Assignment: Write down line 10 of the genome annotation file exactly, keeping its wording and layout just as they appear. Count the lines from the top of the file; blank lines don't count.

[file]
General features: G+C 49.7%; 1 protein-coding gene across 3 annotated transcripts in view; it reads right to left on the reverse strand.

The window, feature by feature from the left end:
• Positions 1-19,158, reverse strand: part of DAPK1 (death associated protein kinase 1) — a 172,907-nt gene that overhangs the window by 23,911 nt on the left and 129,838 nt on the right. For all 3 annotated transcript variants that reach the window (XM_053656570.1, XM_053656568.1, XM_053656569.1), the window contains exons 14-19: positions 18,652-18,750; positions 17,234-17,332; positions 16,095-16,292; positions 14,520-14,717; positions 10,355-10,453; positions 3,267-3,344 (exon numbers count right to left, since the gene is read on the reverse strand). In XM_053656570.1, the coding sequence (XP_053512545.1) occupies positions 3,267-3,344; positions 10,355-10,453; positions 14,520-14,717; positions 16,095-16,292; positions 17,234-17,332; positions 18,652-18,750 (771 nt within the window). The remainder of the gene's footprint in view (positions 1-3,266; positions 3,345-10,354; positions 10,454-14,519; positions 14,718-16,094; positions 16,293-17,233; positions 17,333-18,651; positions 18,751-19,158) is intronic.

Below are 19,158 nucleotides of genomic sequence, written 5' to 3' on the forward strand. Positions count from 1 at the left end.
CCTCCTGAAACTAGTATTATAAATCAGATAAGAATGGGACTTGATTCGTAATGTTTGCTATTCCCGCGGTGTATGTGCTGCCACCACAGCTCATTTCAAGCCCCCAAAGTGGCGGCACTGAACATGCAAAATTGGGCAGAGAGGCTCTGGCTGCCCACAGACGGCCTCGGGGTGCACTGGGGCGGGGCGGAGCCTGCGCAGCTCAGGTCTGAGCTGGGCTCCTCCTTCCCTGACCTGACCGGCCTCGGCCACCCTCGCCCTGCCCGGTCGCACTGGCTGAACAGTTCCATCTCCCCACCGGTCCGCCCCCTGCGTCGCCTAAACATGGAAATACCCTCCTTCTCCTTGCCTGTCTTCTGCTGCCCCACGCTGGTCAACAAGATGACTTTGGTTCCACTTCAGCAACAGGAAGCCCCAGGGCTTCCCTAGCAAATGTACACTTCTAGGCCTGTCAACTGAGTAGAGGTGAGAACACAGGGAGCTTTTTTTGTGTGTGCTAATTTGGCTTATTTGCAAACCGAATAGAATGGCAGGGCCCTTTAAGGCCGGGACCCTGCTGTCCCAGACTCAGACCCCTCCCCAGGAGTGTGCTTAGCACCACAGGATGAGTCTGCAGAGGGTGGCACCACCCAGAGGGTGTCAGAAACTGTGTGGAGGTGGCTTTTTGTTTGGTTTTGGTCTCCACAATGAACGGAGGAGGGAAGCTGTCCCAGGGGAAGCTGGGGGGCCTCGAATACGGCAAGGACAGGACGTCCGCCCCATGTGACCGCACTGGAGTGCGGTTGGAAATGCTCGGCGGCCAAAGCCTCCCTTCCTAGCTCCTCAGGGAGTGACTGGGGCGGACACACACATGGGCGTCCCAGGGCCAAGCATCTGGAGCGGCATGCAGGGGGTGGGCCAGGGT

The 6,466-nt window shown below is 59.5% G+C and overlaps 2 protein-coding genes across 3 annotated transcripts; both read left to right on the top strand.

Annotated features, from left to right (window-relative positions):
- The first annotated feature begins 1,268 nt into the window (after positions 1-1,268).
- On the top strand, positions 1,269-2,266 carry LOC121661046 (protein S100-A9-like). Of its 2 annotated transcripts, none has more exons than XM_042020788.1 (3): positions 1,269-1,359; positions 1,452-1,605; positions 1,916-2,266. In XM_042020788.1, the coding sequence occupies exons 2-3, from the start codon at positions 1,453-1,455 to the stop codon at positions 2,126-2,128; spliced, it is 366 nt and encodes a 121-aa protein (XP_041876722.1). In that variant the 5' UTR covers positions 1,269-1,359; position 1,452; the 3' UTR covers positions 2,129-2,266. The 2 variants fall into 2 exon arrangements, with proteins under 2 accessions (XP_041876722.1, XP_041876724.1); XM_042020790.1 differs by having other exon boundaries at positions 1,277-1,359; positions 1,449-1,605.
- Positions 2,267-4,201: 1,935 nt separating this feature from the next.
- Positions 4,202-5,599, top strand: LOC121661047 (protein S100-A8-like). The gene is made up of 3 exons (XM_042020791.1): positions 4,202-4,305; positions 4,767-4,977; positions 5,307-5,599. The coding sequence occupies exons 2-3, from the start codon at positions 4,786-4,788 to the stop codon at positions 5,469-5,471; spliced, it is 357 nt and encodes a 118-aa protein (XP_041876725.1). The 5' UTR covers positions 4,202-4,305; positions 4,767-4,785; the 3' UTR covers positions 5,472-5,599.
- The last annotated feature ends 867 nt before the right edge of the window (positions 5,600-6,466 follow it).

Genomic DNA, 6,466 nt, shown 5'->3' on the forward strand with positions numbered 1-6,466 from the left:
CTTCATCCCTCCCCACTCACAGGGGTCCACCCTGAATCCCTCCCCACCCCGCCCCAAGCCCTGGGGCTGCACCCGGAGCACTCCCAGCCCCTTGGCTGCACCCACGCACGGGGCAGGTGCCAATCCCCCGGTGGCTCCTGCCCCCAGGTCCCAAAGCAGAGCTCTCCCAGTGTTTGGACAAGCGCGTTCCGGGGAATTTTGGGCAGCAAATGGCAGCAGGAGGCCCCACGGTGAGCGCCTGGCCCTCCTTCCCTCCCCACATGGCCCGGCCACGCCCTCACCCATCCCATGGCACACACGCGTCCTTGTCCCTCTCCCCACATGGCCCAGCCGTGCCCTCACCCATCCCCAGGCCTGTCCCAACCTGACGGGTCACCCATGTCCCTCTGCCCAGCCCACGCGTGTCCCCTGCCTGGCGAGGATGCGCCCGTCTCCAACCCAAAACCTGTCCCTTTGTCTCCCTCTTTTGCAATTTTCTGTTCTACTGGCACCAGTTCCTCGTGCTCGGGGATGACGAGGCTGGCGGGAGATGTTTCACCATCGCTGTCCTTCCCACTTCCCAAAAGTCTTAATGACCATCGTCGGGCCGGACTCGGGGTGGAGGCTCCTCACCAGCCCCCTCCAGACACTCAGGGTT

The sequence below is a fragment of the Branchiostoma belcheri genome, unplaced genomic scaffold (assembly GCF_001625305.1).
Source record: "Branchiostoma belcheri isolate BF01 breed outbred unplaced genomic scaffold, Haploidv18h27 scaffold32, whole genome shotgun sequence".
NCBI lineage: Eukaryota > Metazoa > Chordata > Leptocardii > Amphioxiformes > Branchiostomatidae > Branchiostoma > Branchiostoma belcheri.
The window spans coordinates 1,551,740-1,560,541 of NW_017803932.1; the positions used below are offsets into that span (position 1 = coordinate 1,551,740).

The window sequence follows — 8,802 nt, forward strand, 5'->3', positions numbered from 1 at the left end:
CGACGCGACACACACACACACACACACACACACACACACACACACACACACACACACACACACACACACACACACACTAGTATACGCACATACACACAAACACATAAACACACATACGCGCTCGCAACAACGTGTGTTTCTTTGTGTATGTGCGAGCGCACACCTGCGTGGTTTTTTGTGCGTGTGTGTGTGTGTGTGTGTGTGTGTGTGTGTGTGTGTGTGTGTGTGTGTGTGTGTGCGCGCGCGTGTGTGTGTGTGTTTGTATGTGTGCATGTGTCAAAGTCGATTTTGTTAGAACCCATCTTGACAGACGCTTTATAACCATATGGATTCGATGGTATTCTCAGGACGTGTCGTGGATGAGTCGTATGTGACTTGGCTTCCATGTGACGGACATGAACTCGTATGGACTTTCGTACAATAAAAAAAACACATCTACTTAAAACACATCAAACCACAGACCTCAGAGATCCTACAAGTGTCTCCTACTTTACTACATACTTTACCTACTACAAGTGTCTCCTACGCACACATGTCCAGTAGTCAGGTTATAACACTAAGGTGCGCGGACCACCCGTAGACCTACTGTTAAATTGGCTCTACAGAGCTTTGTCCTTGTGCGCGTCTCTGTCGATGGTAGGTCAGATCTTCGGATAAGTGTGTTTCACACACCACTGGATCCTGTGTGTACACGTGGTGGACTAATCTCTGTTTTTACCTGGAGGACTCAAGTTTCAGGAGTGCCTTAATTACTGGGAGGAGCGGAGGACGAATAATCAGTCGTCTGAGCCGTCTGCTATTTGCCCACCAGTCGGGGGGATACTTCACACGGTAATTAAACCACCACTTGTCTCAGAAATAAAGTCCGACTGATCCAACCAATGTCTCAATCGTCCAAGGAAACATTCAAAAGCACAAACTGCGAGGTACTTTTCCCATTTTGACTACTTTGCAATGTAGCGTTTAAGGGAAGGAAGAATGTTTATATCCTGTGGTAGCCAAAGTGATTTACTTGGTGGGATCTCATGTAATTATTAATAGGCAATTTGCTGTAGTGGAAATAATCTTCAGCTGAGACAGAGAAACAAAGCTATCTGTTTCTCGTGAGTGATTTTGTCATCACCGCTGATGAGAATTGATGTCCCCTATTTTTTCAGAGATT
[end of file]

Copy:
- Positions 2,267-4,201: 1,935 nt separating this feature from the next.